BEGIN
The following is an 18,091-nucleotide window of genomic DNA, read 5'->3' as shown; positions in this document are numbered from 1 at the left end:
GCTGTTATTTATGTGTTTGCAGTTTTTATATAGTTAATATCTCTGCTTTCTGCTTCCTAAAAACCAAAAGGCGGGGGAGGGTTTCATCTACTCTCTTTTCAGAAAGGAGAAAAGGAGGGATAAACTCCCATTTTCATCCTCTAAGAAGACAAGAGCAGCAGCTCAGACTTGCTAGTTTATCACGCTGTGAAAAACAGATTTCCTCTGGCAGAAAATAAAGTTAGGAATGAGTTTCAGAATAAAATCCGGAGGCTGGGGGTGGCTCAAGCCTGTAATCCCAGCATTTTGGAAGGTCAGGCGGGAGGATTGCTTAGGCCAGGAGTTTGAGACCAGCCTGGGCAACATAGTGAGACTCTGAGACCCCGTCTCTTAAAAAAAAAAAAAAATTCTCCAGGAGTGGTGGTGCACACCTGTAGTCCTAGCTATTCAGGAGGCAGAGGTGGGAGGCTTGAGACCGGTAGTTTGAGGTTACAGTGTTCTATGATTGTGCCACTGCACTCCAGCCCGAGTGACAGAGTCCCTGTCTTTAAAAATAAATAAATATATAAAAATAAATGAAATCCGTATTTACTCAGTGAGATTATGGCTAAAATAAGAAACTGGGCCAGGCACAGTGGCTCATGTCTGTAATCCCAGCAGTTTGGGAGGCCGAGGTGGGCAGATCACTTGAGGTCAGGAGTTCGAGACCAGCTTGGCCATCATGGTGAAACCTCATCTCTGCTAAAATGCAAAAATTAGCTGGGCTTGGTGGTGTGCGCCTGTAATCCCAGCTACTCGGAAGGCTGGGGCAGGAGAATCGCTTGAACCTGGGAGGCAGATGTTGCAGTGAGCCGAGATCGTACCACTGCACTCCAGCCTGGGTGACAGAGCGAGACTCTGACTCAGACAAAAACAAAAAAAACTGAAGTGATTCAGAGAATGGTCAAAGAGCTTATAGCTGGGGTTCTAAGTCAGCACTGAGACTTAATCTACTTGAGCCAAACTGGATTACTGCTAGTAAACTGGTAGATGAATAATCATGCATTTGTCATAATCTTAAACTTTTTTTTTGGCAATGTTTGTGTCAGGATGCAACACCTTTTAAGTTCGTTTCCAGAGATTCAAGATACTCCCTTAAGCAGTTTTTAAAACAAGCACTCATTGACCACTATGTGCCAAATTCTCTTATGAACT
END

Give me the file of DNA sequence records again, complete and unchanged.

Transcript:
The following is an 18,091-nucleotide window of genomic DNA, read 5'->3' as shown; positions in this document are numbered from 1 at the left end:
GCTGTTATTTATGTGTTTGCAGTTTTTATATAGTTAATATCTCTGCTTTCTGCTTCCTAAAAACCAAAAGGCGGGGGAGGGTTTCATCTACTCTCTTTTCAGAAAGGAGAAAAGGAGGGATAAACTCCCATTTTCATCCTCTAAGAAGACAAGAGCAGCAGCTCAGACTTGCTAGTTTATCACGCTGTGAAAAACAGATTTCCTCTGGCAGAAAATAAAGTTAGGAATGAGTTTCAGAATAAAATCCGGAGGCTGGGGGTGGCTCAAGCCTGTAATCCCAGCATTTTGGAAGGTCAGGCGGGAGGATTGCTTAGGCCAGGAGTTTGAGACCAGCCTGGGCAACATAGTGAGACTCTGAGACCCCGTCTCTTAAAAAAAAAAAAAAATTCTCCAGGAGTGGTGGTGCACACCTGTAGTCCTAGCTATTCAGGAGGCAGAGGTGGGAGGCTTGAGACCGGTAGTTTGAGGTTACAGTGTTCTATGATTGTGCCACTGCACTCCAGCCCGAGTGACAGAGTCCCTGTCTTTAAAAATAAATAAATATATAAAAATAAATGAAATCCGTATTTACTCAGTGAGATTATGGCTAAAATAAGAAACTGGGCCAGGCACAGTGGCTCATGTCTGTAATCCCAGCAGTTTGGGAGGCCGAGGTGGGCAGATCACTTGAGGTCAGGAGTTCGAGACCAGCTTGGCCATCATGGTGAAACCTCATCTCTGCTAAAATGCAAAAATTAGCTGGGCTTGGTGGTGTGCGCCTGTAATCCCAGCTACTCGGAAGGCTGGGGCAGGAGAATCGCTTGAACCTGGGAGGCAGATGTTGCAGTGAGCCGAGATCGTACCACTGCACTCCAGCCTGGGTGACAGAGCGAGACTCTGACTCAGACAAAAACAAAAAAAACTGAAGTGATTCAGAGAATGGTCAAAGAGCTTATAGCTGGGGTTCTAAGTCAGCACTGAGACTTAATCTACTTGAGCCAAACTGGATTACTGCTAGTAAACTGGTAGATGAATAATCATGCATTTGTCATAATCTTAAACTTTTTTTTTGGCAATGTTTGTGTCAGGATGCAACACCTTTTAAGTTCGTTTCCAGAGATTCAAGATACTCCCTTAAGCAGTTTTTAAAACAAGCACTCATTGACCACTATGTGCCAAATTCTCTTATGAACT